Roy Hodgson, a husband of caution
His pre-match flash interview did little to deflect the widespread expectation that he had come for a draw. He even managed to correctly predict that Ukraine would start off like a train and dominate. By the half hour, he was off the sidelines and urging on his team with a comedic gurn of dissatisfaction. It had an effect, too. Organisationally, there was an improvement. In creative and entertainment terms, England still disappointed. But that was never the aim.
Hodgson's teams play passive football, where structure will always outweigh invention. It worked when Fulham reached the Europa League final. It got Switzerland to the World Cup finals for the first time in 28 years. It made West Bromwich Albion into an established Premier League club. It failed miserably at Liverpool. It will not take England far if they do qualify for Brazil 2014. This type of football has a shelf life that passes its sell-by-date the minute an opponent that plays a possession game comes into view.
England got lucky on their last visit to Kiev, when Ukraine had a goal disallowed that had crossed the line. This time, their fortune lay in the fact that the home team were better suited to the counter attack than trying to pass through them.
That James Milner's heroic crossfield run to bail out the defence was the best English moment of the first half said much. Milner is a magnet to those who demand flair, but he is the type of professional that Hodgson trusts, a yeoman. Rickie Lambert is from a similar seam, and led the line well enough, given that he was given little in the way of support. The problem is that England have too many of their type.
Hodgson got the result he will see as a small victory perhaps most of all because Ukraine themselves did not want to concede the initiative either. They have Poland to welcome, and then the gimme of San Marino, while England have two tough home games to come. A draw here was a significant step to the play-offs for the Euro 2012 hosts.
When Glenn Hoddle's team qualified for the 1998 World Cup with a 0-0 draw in Rome's Olympic Stadium, it was proclaimed as a tactical triumph. This escape from the Olimpiskiy Stadium will not be so garlanded. Job done. Guts, certainly, but no glory.
Lampard & Gerrard, the odd couple
It is a debate as old as Methuselah, and this was the 61st time of its asking. Perhaps the ingredient of Jack Wilshere might add a winning formula?
The answer was provided by England's startling lack of quality possession. Wilshere was wasteful on the ball, and Lampard and Gerrard too often occupied similar territory to each other. They never gelled back when they were box-to-box goalscoring midfielders, and the same appears to be true now they have converted to deep-lying playmakers who conserve ageing legs.
Michael Carrick, sitting on the bench, is a similar player to their new selves and better practiced in the anchor role. His presence might better allow their remaining attacking instincts to be used, rather than denied. One of the centurion pair has to be dropped, and if Gerrard is captain then it is the Chelsea man who must make way. Fielding experience for experience's sake is no way to be progressive, though that is clearly not Hodgson's approach. Energy was lacking too as Wilshere, clearly short of his optimum, was unable to do little in the way of productive running before his substitution. Back in February, he looked the answer. It is now clear he has much work to do.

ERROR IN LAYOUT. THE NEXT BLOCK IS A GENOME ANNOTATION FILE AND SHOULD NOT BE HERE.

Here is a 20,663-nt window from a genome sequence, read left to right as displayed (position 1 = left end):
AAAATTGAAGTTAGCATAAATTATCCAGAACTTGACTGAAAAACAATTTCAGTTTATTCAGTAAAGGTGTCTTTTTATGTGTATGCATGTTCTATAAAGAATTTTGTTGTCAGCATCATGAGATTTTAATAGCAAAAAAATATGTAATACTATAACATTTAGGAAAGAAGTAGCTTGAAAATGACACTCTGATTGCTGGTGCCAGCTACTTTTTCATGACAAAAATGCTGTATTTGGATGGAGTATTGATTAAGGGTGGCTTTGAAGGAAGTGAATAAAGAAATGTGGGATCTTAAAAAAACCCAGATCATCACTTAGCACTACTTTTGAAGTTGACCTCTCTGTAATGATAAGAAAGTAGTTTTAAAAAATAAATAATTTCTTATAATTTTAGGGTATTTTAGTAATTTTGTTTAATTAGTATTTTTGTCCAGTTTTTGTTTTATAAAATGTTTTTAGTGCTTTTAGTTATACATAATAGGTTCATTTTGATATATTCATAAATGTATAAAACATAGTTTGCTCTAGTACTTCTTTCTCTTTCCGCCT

Gerrard was lucky to get away with a incomprehensible 'dummy' of a dangerous cross into the box. Footballers of any level know that their first priority is to clear danger and ask questions next. Perhaps he received a dodgy call but it was an amazing passage of play. Thankfully, Joe Hart eventually claimed, and Andriy Yarmalenko had been as confused as everybody else. Lampard might have stolen victory, but his header wide in added time resulted from surprise at receiving a golden opportunity to rescue an undistinguished century celebration.
Ukraine were snappier, far more athletic in midfield. If England cannot offer that then composure is required. They showed few such qualities in midfield, despite two players having over 200 caps between them.
Where's your head (and shoulders) at?
Joe Hart fed continuing doubts about his form with a rash lunge in the first minute which might have resulted in a penalty. Roman Zozulya was clearly baulked, and the Portuguese referee was lenient, perhaps because of the Ukrainian's theatrics. Minutes later Hart and the same opponent were to be found playing a game of who could jump the highest. Hart, unforgivably, let the ball bounce a second time. Gary Cahill bailed him out twice, but Hart's confidence and concentration looked shattered. At first, it looked as if Cahill was having to play like a goalkeeper who is not allowed to handle the ball. To Hart's credit, he had recovered his head by the time Ukraine were pushing at the end of the 90 minutes.
Yevhen Konoplyanka often made hay, his skills causing problems from the beginning. Kyle Walker probably needed half-time oxygen, let alone laughing gas, to cope with his opponent on the flank. At least Ashley Cole showed off his dependable best in thwarting Oleg Gusev's thrusts, while Cahill and Phil Jagielka are beginning to look like a partnership.
However, it was a matter of concern that Gerrard twice had to be the last man to clear the lines. Ukraine suddenly had a man over, which is confusing in the light of such a conservative strategy.
Walker was lucky not to concede a penalty with his foul on Zolzulya. It was almost another public error of judgement; he showed little co-ordination or awareness of space when making his challenge. He was lucky that Ponoplianka's free-kick missed the target.
Still, though, Ukraine did not pass. To Wembley, where two wins will take England to Brazil.